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Where do you guys even find 93 octane at the pump? I travel all over the US, and the highest octane available at "regular gas stations" in America anyway, is 91. Now I do have a place I buy 100 octane racing gas that I use in my built LS7 equipped sand car, but it's not a gas station. Just wondering...
i havent had a need to look for it, though I have seen 93 here in NY (buffalo area) and while serving at FT. Bragg (fayetteville, NC) in the late 90's early 2000's i saw93 and 97 in pumps. you could buy 107 out of the pump trackside at rockingham(the drag way not the oval)
 

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Turbo you got that right lol. Here in SO CA the diff between 87 and 91 is $ .29 and that doesnt warrant any reason for me not to buy 91 and i am retired. With 87 my jeep will be running in retarded mode most of the time and mpg and performance will suffer and i cant have that lol.
 

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Where do you guys even find 93 octane at the pump? I travel all over the US, and the highest octane available at "regular gas stations" in America anyway, is 91. Now I do have a place I buy 100 octane racing gas that I use in my built LS7 equipped sand car, but it's not a gas station. Just wondering...
I’m in the Midwest and 93 is whats available has the Premium blend. I can’t find 91 to save my life.
 

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I’m in the Midwest and 93 is whats available has the Premium blend. I can’t find 91 to save my life.
Well damn, interesting.I'm in Nebraska right now, just checked the BP station, and 91 is premium here. In Utah we actually have 4 blends, 85, 87, 89, and 91. Maybe it's an altitude thing. Never seen 93 anywhere here out west higher than 91 for at least a couple decades. Cali, Arizona, Nevada, New Mexico, and I think even Oregon and Washington, all 91.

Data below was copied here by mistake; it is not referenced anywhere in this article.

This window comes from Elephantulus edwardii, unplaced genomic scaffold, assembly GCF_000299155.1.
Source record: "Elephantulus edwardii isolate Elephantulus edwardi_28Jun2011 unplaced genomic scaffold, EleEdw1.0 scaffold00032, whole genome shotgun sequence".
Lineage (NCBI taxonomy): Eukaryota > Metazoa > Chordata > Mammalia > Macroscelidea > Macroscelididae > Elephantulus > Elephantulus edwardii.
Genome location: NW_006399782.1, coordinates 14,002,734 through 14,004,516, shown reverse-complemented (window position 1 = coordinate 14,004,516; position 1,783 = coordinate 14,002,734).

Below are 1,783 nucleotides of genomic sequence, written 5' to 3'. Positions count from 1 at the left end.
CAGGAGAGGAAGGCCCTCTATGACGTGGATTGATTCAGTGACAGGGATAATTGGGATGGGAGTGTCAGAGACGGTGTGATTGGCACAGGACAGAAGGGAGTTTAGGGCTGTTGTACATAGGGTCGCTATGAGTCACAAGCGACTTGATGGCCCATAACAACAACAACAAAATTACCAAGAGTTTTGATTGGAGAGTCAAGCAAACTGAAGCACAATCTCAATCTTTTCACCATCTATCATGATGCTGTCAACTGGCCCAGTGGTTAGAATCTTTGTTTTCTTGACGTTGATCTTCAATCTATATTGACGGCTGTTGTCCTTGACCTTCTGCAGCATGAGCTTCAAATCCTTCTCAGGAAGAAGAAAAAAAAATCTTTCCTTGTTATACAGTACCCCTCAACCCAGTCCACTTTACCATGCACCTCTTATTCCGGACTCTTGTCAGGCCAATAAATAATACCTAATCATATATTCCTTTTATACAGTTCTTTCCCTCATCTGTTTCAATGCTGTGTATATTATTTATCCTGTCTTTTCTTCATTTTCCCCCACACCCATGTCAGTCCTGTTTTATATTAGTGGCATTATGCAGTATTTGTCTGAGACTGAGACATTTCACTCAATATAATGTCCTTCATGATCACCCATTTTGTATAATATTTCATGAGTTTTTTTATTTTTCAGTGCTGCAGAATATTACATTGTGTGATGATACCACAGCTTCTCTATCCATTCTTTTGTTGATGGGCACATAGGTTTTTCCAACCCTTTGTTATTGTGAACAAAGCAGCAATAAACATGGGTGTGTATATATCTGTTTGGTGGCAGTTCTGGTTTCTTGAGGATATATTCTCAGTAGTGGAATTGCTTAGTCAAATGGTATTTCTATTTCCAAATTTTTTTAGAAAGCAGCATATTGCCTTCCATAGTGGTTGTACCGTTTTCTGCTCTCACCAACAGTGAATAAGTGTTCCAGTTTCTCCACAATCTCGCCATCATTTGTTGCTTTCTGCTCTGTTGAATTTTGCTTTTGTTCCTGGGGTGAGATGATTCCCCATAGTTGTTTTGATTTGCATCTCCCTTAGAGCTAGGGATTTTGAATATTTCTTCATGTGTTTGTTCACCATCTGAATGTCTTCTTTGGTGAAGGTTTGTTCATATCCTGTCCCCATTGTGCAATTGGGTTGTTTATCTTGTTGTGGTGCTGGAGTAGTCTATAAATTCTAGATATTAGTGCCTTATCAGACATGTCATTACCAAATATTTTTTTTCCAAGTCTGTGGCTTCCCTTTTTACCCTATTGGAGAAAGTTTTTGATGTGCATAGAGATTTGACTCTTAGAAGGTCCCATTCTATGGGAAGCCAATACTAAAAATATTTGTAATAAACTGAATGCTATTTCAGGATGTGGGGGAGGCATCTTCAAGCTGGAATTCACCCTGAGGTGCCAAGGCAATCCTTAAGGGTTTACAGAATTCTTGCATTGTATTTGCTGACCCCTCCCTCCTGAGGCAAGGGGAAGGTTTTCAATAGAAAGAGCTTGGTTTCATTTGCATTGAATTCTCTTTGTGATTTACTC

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Here are the gas prices at the top tier 76 station i go to here in SO CA as of 3/23/20.
87
$3.26
89
$3.40
91
$3.55
Wow, you guys are pretty low right now, only about $1.25 above the national average today!!! You guys are still getting seriously screwed in Cali as usual. The price of crude closed today at $24 a barrel. I saw regular unleaded at a Speedway station in Michigan on Saturday selling regular unleaded for $0.99 a gallon. That's about right for even the highest tax states.
 

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Well damn, interesting.I'm in Nebraska right now, just checked the BP station, and 91 is premium here. In Utah we actually have 4 blends, 85, 87, 89, and 91. Maybe it's an altitude thing. Never seen 93 anywhere here out west higher than 91 for at least a couple decades. Cali, Arizona, Nevada, New Mexico, and I think even Oregon and Washington, all 91.
I do think it’s an altitude thing. Back in 1989 I drove my ‘67 Mustang out to California and back. I was just a kid and didn’t know much but I knew enough to run the highest octane I could find for the V8. I camped out(thankfully at a campground) high up in Utah and the next morning was very cold for August. The darn thing would start for anything. A classic Mustang that wouldn’t start got a lot of attention from everyone at the campground when someone finally asked what fuel I was running. Someone pointed out I was an idiot for running premium up there and he gave me a can of 85 Octane to pour into the tank. After turning It over a few times it started right up. Ran 85Octane the rest of the trip without a problem until I crossed the Mississippi and the ”pinging” started. Back to high Octane.
 

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Discussion Starter #35
I have put 110 octane in a car that recommended 93 in the manual, and I can say it did nothing but a dent in my wallet. There are a few stations in Michigan that sell 110 octane unleaded. You can get even higher if you go to leaded.